An ABI study has warned
that pensions reporting standards could force companies running final salary
schemes into a more restrained investment stance, to the cost of their members.
The influential body gave FRS17 a lukewarm assessment in its
Understanding Companies’ Pension Deficits’ report stating that the
standard had ‘ample room for improvement’.
FRS17 – designed to disclose pension liabilities on balance sheets – was
introduced as a way to reduce subjectivity in the valuation of pension assets
and liabilities, but the ABI raised doubts.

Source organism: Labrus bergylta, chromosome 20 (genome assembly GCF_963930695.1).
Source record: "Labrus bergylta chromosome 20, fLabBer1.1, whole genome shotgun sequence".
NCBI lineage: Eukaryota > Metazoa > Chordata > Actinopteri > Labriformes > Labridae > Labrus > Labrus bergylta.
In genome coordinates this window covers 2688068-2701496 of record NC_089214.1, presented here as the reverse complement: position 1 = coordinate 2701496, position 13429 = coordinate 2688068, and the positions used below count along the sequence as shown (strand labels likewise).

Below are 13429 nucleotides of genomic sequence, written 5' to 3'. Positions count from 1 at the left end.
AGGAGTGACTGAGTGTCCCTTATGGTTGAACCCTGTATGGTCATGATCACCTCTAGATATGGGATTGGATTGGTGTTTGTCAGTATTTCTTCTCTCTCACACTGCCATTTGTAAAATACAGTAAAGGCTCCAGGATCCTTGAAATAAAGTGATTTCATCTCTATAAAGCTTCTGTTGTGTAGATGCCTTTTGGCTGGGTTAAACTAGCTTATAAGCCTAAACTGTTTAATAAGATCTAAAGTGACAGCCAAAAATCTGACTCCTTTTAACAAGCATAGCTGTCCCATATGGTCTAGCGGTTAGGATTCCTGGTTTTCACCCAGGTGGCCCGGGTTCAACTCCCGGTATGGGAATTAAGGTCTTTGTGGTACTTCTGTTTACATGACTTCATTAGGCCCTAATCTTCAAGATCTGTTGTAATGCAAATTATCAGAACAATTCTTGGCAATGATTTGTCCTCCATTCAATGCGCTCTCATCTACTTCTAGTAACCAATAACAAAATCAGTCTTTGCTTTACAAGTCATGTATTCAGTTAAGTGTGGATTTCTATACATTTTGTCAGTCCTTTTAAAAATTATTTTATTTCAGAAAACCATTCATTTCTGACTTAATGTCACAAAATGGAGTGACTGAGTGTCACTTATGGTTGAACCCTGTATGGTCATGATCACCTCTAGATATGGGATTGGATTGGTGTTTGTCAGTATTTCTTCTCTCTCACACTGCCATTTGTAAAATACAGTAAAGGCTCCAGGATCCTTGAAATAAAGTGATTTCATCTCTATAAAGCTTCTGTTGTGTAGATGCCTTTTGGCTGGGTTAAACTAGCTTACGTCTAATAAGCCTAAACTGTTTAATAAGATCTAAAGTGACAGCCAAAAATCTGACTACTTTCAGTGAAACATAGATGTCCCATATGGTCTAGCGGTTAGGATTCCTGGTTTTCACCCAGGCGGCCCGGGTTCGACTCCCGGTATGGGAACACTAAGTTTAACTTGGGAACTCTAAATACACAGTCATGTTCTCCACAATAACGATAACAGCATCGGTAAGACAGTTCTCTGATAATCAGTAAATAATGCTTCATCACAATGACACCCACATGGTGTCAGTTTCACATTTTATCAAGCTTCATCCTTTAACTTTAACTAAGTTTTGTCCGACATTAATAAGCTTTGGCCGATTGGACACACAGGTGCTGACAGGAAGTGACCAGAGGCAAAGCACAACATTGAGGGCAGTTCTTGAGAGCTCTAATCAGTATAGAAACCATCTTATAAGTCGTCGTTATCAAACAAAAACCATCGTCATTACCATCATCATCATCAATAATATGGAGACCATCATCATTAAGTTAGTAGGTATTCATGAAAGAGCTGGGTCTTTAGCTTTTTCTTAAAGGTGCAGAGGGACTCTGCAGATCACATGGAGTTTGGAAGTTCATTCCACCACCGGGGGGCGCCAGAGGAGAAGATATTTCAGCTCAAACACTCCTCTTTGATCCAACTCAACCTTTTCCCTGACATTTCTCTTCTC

The body called for more comprehensive information on pension deficits to
avoid relying on a ‘headline’ value. It cautioned that headline figures, such as
the FRS17 deficit, were very volatile and effectively assumed funds would sell
the assets in the market and turn them into cash – the marked-to-market
The 52-page dossier stated that the problem with ‘balance sheet disclosure in
general and FRS17 in particular’ is that the information is condensed into a
single number on a standardised basis. It said that this only provided a
‘static’ picture of a scheme at a given point in time, but failed to address the
risks of changing assets and liabilities.
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